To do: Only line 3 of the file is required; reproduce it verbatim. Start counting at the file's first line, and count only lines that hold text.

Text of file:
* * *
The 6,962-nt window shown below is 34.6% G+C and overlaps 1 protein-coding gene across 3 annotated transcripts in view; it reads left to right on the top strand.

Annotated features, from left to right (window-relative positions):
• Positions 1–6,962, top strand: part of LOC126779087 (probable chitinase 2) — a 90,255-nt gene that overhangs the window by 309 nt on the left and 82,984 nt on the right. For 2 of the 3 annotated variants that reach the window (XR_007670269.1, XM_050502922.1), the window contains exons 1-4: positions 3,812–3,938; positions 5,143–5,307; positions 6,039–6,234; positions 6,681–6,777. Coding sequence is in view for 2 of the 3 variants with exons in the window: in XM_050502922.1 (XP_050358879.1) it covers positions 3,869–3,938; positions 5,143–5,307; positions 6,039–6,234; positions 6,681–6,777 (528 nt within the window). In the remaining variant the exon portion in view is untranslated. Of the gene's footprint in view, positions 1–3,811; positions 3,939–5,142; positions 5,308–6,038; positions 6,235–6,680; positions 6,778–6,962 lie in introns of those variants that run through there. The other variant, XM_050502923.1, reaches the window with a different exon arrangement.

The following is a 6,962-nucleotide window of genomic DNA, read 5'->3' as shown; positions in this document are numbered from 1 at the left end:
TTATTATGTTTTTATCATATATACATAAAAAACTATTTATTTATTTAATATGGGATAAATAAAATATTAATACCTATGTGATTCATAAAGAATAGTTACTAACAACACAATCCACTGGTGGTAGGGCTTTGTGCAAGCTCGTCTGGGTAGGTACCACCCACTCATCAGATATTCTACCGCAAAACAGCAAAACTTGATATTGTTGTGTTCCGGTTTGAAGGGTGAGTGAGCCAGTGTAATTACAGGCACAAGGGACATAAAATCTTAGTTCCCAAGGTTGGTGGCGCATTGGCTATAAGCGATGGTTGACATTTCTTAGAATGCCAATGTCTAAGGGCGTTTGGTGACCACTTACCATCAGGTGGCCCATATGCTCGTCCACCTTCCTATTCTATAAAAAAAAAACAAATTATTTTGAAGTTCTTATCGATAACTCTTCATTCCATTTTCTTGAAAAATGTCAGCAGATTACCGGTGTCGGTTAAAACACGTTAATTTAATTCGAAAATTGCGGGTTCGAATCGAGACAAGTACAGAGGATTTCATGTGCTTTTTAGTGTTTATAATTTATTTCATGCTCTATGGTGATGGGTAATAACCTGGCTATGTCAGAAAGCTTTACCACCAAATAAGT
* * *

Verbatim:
• Positions 1–6,962, top strand: part of LOC126779087 (probable chitinase 2) — a 90,255-nt gene that overhangs the window by 309 nt on the left and 82,984 nt on the right. For 2 of the 3 annotated variants that reach the window (XR_007670269.1, XM_050502922.1), the window contains exons 1-4: positions 3,812–3,938; positions 5,143–5,307; positions 6,039–6,234; positions 6,681–6,777. Coding sequence is in view for 2 of the 3 variants with exons in the window: in XM_050502922.1 (XP_050358879.1) it covers positions 3,869–3,938; positions 5,143–5,307; positions 6,039–6,234; positions 6,681–6,777 (528 nt within the window). In the remaining variant the exon portion in view is untranslated. Of the gene's footprint in view, positions 1–3,811; positions 3,939–5,142; positions 5,308–6,038; positions 6,235–6,680; positions 6,778–6,962 lie in introns of those variants that run through there. The other variant, XM_050502923.1, reaches the window with a different exon arrangement.